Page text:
There is no doubt that the AI race is officially on in healthcare. The sector has long had a reputation for lagging behind other industries when it comes to embracing digital transformation. However, 2024 is set to be a major turning point, with many healthcare companies committing to increasing their budget on AI.
A recent survey among providers confirmed that AI spending is up by as much as 80%, with almost half (43%) of respondents investing more than $300,000 in the last 12 months alone.
However, many organizations may even feel they have little choice in instigating change to keep up with demands from patients, payers, and regulators who seek improved care, safety, and access.
So, with many companies about to invest significant resources into their AI journey, let’s take a look at some of the pitfalls to avoid.
1. Investing in generative AI: Generative AI such as ChatGPT has made huge waves in the democratization of AI, with everyone from the C-suite to frontline employees and students being able to use it through plain-language commands. This unprecedented agility and accessibility to citizen developers helps explain why 94% of upper management believe that these large language models (LLMs) like ChatGPT will be transformative to their business. In healthcare, however, investing in generative AI and LLMs cannot happen on a whim.
Regulatory scrutiny is likely to intensify to ensure the safe and ethical use of AI in healthcare. This could encompass rigorous validation of AI solutions and large language models to ensure accuracy, transparency in AI decision-making, and adherence to patient data privacy laws. This increased scrutiny will not only come from regulatory bodies but from patients themselves who may not trust it. When it comes to compliance, both in the EU and the US, smaller specialized AI models fall into different categories of these regulations.
Therefore, healthcare leaders should make use of specialized platforms that can adequately fulfill their needs without the additional risk associated with LLMs. Purpose-built AI solutions, often referred to as narrow AI, can be developed to address specific medical challenges such as disease diagnosis, treatment planning, and patient management. Unlike general AI, these purpose-built solutions are tailored to adhere to medical regulations and compliance standards and ensure patient safety, making them more suitable for healthcare applications. Narrow AI models that can extract, classify, and automate patient-outcome information into EHR systems are already available, eliminating the need for a more costly, cumbersome, and risk-prone generative AI.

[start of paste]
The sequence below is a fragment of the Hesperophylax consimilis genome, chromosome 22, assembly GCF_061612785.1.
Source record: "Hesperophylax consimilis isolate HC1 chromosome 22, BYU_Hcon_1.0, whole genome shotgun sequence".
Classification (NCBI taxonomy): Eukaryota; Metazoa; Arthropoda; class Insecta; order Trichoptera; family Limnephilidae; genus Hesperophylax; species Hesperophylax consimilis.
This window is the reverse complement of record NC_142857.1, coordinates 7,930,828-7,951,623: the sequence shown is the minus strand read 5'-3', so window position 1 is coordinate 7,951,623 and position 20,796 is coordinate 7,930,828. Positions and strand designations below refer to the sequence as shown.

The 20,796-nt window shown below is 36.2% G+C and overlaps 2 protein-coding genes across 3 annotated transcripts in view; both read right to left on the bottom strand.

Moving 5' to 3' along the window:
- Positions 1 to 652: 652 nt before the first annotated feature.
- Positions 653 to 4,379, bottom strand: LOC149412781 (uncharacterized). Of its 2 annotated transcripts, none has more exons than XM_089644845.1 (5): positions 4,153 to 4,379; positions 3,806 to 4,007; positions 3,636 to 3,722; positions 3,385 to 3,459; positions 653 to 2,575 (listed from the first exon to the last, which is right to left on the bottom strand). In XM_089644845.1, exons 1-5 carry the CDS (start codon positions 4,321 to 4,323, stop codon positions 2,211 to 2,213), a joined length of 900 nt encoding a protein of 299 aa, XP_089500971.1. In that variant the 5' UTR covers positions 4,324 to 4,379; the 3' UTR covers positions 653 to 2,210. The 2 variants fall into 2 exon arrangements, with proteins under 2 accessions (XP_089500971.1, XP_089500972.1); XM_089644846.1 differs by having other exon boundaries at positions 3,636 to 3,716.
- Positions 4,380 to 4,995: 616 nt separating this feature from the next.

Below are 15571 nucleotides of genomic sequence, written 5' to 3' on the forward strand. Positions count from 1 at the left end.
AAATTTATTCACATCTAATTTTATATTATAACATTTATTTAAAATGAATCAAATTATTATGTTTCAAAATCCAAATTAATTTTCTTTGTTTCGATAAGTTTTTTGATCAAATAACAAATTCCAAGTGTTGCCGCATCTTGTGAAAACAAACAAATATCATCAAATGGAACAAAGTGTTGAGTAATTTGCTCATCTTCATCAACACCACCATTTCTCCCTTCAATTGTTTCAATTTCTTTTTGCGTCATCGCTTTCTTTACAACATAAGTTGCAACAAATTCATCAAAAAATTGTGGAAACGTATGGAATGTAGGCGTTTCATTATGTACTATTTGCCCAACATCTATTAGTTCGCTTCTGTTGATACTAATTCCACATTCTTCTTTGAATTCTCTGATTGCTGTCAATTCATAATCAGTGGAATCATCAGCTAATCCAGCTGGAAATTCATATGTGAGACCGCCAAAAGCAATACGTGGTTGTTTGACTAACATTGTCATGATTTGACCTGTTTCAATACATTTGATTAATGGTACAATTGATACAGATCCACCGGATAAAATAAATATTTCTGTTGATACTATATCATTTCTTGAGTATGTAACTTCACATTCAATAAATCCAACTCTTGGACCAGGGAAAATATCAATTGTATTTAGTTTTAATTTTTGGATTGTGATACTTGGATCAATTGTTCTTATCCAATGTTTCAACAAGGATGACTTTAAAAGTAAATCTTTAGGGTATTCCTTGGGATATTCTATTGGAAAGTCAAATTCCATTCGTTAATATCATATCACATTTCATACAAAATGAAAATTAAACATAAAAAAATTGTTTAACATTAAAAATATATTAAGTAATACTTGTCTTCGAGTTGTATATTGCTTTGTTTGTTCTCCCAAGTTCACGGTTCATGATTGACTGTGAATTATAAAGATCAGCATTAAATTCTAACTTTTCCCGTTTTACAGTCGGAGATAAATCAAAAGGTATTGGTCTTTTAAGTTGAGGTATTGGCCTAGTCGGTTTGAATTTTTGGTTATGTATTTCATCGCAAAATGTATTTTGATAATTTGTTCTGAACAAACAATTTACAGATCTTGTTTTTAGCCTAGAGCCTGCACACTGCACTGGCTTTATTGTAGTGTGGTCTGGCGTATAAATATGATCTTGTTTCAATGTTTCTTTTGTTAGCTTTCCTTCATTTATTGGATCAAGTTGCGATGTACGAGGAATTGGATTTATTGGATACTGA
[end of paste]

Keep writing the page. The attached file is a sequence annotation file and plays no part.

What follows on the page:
2. Failing to train staff properly: Research shows employees’ lack of training is a leading cause of digital transformation not being successful. While frontline workers represent over 70% of the U.S. workforce, only 14% say they have received training on how AI will affect their jobs, according to a new study. It’s therefore imperative that employees get as much support as possible. The growth of low-code/no-code AI tools now enables many healthcare leaders to make digital transformation possible without spending additional resources or relying exclusively on IT specialists.
Healthcare IT leaders must ensure that IT vendors providing software solutions offer the right skills training, not only during the transformation stage but also with ongoing support post-implementation. This may include practical workshops or training sessions where employees can interact with the AI tools directly. Hands-on experience helps them better understand the functionalities and nuances of these tools in real-life business scenarios. You can also provide customized training modules tailored to different departments or specific technologies such as machine learning and provide ongoing access to resources to keep employees up to date with evolving trends. There are also open-source tools available as well as more intense offerings from the likes of Coursera, Udemy, and edX covering relevant topics such as machine learning, deep learning, and AI applications.